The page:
Metascore
81

Universal acclaim - based on 30 Critics

Critic score distribution:
  1. Positive: 26 out of 30
  2. Negative: 0 out of 30
Watch On
  1. 100
    Weaving many interconnected plot lines and more than a dozen lives together, this gifted writer-director has fashioned a bleak, brilliant comedy about loneliness, lovelessness, and alienation--a film that constantly upends our assumptions about what is heartbreaking, what is hilarious, and what is both.
  2. Reviewed by: David Ansen
    100
    Unnerving because it forces us into uncharted waters: Solondz doesn't tell us how to feel but makes us thrash out our responses for ourselves. In doing so, he has made one of the few indelible movies of the year.
  3. Reviewed by: Dave Kehr
    100
    Masterful.
  4. Reviewed by: Ron Wells
    100
    Take the safety off of the comedy Magnum called Happiness and put the barrel in your mouth. You'll laugh your ass off as it takes off the back of your head...It could be the best film of the year. At the very least, I'll never forget it.
  5. Like David Lynch, Quentin Tarantino, and Paul Thomas Anderson, Solondz revels in ironic pop passion. It's a signature moment when he transforms Air Supply's "All Out of Love" into a geek-love rhapsody.
  6. Reviewed by: Ernest Hardy
    100
    Tragic, funny and deadpan dark, it's easily one of the best films of the year...It's the brutally unsentimental, intelligent, unflinching heart at the film's core that makes it a marvel.
  7. 100
    It is not a film for most people. It is certainly for adults only. But it shows Todd Solondz as a filmmaker who deserves attention, who hears the unhappiness in the air and seeks its sources.
  8. 100
    One of the most troubling views of the human race I've seen in years. Luckily for us, its depressing, almost pathologically ironic vision is redeemed by the sublimity of Solondz' filmmaking. I first saw the film at Cannes last May and it's haunted me, both for its nastiness and its brilliance, ever since.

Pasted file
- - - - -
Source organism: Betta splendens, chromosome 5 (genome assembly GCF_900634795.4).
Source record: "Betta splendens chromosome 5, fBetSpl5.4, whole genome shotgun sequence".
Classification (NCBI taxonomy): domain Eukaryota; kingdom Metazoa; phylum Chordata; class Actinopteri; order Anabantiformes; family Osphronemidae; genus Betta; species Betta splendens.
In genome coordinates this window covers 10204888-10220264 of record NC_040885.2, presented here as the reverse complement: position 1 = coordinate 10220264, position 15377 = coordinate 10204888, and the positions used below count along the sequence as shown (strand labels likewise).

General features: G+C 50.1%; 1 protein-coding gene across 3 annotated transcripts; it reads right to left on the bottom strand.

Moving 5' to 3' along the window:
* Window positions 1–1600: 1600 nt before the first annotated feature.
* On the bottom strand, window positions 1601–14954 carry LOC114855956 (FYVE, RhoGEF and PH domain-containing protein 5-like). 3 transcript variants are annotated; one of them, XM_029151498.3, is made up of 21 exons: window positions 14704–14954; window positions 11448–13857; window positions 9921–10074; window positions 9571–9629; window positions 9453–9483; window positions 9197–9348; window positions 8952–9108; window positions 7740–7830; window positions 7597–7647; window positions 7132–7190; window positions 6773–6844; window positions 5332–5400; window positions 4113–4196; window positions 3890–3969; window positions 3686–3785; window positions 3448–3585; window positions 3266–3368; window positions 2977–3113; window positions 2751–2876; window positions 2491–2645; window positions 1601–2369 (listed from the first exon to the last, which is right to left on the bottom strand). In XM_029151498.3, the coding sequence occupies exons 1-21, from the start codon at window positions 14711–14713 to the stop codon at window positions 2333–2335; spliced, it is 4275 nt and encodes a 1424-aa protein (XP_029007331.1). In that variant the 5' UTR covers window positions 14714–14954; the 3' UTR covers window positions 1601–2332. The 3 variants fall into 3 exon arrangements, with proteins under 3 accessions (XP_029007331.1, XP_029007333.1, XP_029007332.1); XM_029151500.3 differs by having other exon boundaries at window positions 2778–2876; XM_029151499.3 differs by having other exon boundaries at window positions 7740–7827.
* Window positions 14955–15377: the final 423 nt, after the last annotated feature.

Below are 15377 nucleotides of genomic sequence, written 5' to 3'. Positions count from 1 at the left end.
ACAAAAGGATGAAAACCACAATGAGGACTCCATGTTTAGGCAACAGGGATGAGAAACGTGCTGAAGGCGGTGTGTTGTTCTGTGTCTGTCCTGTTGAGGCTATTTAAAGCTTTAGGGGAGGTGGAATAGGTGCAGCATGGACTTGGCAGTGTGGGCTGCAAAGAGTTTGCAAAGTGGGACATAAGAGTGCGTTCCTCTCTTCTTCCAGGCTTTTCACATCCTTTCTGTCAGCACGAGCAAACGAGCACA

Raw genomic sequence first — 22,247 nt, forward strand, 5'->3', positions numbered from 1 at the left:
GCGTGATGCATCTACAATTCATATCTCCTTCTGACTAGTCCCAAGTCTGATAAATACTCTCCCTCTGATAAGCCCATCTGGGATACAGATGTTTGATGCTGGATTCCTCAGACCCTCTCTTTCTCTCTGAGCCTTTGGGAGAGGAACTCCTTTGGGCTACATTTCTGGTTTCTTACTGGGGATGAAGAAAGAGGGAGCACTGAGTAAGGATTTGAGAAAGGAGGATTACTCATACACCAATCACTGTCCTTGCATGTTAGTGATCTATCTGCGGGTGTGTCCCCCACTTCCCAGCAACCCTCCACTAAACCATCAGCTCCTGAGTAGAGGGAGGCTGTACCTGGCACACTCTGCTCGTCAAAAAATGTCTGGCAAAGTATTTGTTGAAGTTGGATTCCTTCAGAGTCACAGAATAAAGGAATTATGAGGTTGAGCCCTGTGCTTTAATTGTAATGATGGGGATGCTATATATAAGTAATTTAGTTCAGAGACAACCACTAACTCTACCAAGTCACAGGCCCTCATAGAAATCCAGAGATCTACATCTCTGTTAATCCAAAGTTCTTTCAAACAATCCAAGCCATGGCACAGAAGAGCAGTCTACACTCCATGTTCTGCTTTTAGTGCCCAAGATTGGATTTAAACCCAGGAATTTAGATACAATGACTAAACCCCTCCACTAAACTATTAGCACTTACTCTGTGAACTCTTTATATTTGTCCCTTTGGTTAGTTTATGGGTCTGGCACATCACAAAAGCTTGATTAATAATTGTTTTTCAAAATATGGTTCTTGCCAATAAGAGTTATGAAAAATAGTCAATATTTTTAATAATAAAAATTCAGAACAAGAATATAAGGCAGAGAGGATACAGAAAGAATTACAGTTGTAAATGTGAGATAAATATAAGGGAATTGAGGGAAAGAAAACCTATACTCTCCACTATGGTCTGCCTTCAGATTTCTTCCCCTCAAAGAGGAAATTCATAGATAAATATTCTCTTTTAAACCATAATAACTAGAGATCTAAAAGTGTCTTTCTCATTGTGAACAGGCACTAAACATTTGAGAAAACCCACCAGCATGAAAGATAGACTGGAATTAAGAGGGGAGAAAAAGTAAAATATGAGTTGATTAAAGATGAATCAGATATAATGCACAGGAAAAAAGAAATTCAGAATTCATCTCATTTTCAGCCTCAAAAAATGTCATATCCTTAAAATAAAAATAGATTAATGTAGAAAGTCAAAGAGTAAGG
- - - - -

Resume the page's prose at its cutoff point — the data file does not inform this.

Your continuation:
9. Reviewed by: Jonathan Lethem
    100
    A masterpiece.
  10. 90
    Thoroughly realized characters and relationships and Solondz's masterful ability to switch the tone from comic to tragic within the same scene help make Happiness a better film than it might have been otherwise. Much better, in fact.
  11. Part of this success is due to the exquisitely cast ensemble-composed of actors, not movie stars. To a man, woman and child, the unforced performers are spot-on.
  12. Happiness very quickly displays finesse and control, colored by a nearly exultant glee. [9 Nov 1998]
  13. It has taken only two films, "Welcome to the Dollhouse" and now Happiness, for Todd Solondz to establish his as one of the most lacerating, funny and distinctive voices in American film.
  14. Reviewed by: David Denby
    90
    A brilliant, disturbing, but unstable and half-crazy piece of work.
  15. Corrosively funny yet emotionally devastating.
  16. Reviewed by: Mike Clark
    88
    One of the most challenging movies in years.
  17. Sharp, funny, sad and daring as it may be, Happiness is missing something. Its points are often too obvious, its shocks too juvenile. It's impressive but not transcendent. [23 Oct 1998]
  18. 88
    Where Happiness shines, however, is in the series of extraordinary performances given by the members of the diverse ensemble cast. Leading the group is Dylan Baker, whose turn as Bill is astounding.